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For deep neural networks or any ML algorithms , lets say the mean of my dataset is 5 and instead I normalize with 6 or 4, something slightly off. What affect does this have on learning?

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  • $\begingroup$ You mean shifting mean of target variable? $\endgroup$ – Tim Feb 12 at 17:50
  • $\begingroup$ I mean normalizing with a slightly incorrect mean $\endgroup$ – Rahul Deora Feb 12 at 18:18
  • $\begingroup$ What do you mean by "standarizing"? You mean subtracting the mean and adding new mean $(x - \bar x) + \mu_\text{new}$? $\endgroup$ – Tim Feb 12 at 18:31
  • $\begingroup$ I think you should restrict your question to a smaller class of learning problems and algorithms $\endgroup$ – DeltaIV Feb 13 at 7:39
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Nothing remarkable would happen. I assume that by by "standardizing" you mean mean linear transformation that transforms random variable $Y$ to have mean of zero and unit standard deviation by subtracting mean $\bar Y$ and dividing by standard deviation $s$:

$$ Z = \frac{Y-\bar Y}{s} $$

"Standarizing with shifted mean" is presumably adding the new mean $\mu$ i.e. $Z' = Z + \mu$. How does this affect machine learning algorithms?

In case of linear regression, if your model was

$$ Z = \beta_0 + \beta_1 X_1 + \beta_2 X_2 + \dots +\beta_k X_k + \varepsilon $$

than it becomes

$$ Z' = Z + \mu = \tilde{\beta_0} + \beta_1 X_1 + \beta_2 X_2 + \dots +\beta_k X_k + \varepsilon $$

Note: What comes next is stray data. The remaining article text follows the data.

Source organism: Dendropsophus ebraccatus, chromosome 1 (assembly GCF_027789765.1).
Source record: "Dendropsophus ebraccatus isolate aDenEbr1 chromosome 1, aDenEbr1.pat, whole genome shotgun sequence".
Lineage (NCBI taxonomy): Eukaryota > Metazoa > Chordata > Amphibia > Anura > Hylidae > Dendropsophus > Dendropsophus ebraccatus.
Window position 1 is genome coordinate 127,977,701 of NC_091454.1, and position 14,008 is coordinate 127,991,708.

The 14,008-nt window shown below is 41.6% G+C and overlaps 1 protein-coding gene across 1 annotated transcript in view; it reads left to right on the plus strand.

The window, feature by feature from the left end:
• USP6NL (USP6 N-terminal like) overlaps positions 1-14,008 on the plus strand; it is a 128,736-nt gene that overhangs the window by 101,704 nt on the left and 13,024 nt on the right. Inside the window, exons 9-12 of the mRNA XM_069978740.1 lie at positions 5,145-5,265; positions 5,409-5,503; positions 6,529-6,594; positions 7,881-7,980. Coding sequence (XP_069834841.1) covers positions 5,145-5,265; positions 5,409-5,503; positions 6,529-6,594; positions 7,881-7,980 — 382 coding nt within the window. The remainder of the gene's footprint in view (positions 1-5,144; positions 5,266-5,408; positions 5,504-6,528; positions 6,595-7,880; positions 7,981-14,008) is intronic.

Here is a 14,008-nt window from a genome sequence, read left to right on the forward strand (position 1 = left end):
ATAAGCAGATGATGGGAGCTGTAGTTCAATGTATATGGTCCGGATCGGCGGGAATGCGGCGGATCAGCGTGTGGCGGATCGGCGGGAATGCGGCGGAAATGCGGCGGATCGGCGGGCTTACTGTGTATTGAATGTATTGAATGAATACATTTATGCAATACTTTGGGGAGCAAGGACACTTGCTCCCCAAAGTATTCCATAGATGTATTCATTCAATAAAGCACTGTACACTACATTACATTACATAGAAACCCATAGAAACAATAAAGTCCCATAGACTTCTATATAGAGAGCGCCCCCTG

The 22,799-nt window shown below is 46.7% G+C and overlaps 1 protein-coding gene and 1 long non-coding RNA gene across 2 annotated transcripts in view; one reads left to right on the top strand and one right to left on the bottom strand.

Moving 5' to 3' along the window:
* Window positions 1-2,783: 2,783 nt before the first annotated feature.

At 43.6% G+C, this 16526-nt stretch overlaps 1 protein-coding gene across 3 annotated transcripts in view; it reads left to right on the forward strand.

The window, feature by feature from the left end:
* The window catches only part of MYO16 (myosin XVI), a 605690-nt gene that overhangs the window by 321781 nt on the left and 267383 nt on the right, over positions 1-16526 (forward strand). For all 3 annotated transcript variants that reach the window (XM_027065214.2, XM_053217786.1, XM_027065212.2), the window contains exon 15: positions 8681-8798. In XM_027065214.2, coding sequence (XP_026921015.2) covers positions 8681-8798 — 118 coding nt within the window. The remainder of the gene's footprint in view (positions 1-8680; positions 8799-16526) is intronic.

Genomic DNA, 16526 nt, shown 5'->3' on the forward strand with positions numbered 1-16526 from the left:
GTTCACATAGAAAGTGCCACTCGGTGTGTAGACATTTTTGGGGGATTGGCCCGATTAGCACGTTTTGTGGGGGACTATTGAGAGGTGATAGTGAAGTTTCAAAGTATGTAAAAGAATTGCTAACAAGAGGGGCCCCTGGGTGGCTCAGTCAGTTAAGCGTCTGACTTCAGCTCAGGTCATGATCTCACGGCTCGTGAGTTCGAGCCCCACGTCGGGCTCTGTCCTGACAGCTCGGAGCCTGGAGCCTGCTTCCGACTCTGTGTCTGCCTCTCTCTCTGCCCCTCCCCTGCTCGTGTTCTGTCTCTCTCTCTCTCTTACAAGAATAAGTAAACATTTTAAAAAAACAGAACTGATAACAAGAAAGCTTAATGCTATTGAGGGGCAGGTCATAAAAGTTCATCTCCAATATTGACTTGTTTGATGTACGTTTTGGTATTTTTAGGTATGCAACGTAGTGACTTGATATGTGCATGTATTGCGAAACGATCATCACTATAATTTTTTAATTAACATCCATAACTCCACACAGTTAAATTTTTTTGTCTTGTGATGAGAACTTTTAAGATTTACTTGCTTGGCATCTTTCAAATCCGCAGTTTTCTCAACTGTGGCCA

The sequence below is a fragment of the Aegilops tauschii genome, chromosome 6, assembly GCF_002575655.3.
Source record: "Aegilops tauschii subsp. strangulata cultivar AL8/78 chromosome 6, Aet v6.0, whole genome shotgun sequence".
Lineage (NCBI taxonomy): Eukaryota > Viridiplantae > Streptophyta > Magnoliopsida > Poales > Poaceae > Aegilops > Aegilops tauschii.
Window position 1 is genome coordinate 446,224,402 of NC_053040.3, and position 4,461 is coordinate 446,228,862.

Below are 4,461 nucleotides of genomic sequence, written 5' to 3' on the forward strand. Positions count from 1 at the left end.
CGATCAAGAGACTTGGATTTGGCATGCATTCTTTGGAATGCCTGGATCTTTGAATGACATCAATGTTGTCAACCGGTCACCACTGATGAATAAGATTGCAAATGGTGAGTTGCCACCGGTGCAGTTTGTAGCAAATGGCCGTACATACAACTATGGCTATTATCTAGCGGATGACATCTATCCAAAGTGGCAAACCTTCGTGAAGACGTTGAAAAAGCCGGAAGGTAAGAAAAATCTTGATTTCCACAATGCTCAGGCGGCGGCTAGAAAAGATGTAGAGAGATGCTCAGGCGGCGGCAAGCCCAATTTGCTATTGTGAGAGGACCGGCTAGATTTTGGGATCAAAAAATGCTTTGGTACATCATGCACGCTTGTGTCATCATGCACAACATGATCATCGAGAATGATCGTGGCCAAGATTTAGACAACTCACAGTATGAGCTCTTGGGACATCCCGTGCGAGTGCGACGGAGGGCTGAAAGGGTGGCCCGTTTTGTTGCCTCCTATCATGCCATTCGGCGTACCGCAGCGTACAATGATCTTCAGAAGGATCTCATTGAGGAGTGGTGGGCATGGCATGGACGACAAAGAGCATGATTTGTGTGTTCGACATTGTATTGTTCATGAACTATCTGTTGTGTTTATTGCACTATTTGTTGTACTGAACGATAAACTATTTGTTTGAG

where the intercept is simply shifted by the new mean $\tilde{\beta_0} = \beta_0 + \mu$ (you add $\mu$ on both sides of equation). As about changing the standard deviation of $Z$, this would lead to change of the standard deviation of residuals and would not affect the predictions.

In neural networks, this should lead to change in bias terms of the output layer for the same reason as above. In case of regression trees and random forest, they calculate conditional means, so to correct the results you would only need to shift them by $\mu$, since what the classification and regression trees do, is they make splits based on individual features and calculate means within the groups created using on the splits. So if all values of $Z$ where shifted by constant, then the means within the groups would also shift by the same constant. With $k$ nearest neighbors regression you would calculate mean of $k$ closest points from the training set, so if they all were shifted by $\mu$, their mean would be shifted by $\mu$. No matter of your algorithm, if you wanted to adapt algorithm trained to predict $Z$ to scenario where $Z$ is shifted by $\mu$ (it is the simplest case of distribution shift between training and test data sets), then simply shift the predictions by the same constant $\hat Z+\mu$.

In this thread you can see other example of what happens with relations between variables when you normalize them (TL;DR nothing). Basically, standardization of data is the kind of transformation that in theory should not be needed and should rather not affect the machine learning algorithms, but in some cases it simply makes things computationally easier and because of this is recommended. But the take away message is that is shouldn't matter and it is not something to bother.

Disclaimer: many of the algorithms depend on some kind of randomization during training (e.g. random initialization of weights, random subsampling in random forest etc.), so if you trained the algorithm first on the original data and then on shifted data, you could see also same other differences, but they should be negligible.

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